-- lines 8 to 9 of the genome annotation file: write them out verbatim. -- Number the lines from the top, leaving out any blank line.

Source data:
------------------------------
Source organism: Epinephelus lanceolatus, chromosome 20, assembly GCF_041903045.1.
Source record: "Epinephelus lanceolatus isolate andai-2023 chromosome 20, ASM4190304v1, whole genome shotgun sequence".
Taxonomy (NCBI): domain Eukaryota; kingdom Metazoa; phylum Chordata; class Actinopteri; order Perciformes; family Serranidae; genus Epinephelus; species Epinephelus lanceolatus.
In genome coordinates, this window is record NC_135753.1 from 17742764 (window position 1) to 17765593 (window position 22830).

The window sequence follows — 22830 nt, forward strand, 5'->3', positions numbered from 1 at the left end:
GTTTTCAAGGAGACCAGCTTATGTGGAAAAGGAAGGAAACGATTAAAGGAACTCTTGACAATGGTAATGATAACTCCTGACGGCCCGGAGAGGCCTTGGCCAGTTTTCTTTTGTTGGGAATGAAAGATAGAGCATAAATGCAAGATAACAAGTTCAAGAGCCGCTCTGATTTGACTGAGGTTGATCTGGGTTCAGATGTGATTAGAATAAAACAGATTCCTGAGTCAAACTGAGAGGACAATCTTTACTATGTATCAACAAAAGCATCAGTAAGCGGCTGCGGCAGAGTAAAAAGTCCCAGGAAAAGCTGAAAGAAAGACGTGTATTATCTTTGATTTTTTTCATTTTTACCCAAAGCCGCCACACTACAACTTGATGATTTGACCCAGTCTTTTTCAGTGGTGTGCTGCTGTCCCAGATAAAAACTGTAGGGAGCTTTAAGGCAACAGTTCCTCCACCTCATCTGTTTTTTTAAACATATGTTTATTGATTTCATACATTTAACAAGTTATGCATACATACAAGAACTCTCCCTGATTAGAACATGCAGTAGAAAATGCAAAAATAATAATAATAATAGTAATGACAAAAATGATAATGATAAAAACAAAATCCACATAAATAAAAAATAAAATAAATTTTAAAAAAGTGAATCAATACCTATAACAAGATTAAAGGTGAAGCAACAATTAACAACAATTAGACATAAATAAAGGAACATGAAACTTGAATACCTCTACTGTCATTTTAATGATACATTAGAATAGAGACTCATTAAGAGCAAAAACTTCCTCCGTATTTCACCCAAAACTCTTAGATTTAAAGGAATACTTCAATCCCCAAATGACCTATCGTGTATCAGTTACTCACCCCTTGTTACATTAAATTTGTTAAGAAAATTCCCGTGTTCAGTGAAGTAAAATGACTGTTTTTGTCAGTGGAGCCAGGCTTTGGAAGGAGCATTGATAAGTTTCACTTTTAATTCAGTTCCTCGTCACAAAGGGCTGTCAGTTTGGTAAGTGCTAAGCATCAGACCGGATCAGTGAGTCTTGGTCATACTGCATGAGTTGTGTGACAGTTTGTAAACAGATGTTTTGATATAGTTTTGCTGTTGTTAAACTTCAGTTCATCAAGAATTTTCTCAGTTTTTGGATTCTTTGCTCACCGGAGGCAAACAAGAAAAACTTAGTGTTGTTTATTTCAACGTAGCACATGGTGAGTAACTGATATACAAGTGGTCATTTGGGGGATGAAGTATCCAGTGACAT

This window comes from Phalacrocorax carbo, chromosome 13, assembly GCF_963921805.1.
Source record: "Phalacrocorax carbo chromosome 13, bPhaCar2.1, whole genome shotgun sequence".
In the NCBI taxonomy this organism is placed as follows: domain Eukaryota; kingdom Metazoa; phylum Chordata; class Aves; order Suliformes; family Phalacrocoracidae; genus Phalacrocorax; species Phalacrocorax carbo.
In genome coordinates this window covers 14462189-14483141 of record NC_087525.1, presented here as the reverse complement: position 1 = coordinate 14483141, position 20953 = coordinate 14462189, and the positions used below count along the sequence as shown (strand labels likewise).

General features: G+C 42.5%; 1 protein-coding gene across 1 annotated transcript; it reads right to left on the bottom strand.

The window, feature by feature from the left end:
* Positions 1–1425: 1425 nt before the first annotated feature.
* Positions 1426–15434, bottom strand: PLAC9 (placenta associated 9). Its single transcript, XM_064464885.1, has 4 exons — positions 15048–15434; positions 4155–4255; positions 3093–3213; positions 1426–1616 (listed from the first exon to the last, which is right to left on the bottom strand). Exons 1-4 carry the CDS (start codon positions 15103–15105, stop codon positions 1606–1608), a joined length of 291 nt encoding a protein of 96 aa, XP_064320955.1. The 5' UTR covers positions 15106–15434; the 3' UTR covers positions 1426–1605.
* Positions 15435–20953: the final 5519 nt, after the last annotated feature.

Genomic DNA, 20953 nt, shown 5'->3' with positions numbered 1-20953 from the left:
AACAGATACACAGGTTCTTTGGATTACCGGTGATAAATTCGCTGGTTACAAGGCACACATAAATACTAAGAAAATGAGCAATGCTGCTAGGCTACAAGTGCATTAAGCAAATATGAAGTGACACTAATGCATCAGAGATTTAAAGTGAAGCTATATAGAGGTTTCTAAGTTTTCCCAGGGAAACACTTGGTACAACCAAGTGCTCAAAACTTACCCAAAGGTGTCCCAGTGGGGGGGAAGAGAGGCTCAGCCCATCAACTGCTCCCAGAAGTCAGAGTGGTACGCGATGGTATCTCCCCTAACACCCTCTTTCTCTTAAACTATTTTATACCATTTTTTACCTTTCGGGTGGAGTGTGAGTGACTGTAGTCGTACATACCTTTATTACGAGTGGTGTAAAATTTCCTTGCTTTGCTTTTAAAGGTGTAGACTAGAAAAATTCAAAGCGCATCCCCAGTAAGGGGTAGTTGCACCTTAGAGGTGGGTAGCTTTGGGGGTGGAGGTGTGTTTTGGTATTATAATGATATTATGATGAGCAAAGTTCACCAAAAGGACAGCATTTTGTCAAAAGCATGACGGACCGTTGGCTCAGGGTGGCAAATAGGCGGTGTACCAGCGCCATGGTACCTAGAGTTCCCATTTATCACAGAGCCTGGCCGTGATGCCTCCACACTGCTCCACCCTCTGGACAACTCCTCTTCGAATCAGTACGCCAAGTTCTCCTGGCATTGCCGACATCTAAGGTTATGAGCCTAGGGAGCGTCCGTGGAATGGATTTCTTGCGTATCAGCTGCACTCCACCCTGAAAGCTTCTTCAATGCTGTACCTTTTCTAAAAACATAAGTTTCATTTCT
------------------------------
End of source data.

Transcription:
Source record: "Phalacrocorax carbo chromosome 13, bPhaCar2.1, whole genome shotgun sequence".
In the NCBI taxonomy this organism is placed as follows: domain Eukaryota; kingdom Metazoa; phylum Chordata; class Aves; order Suliformes; family Phalacrocoracidae; genus Phalacrocorax; species Phalacrocorax carbo.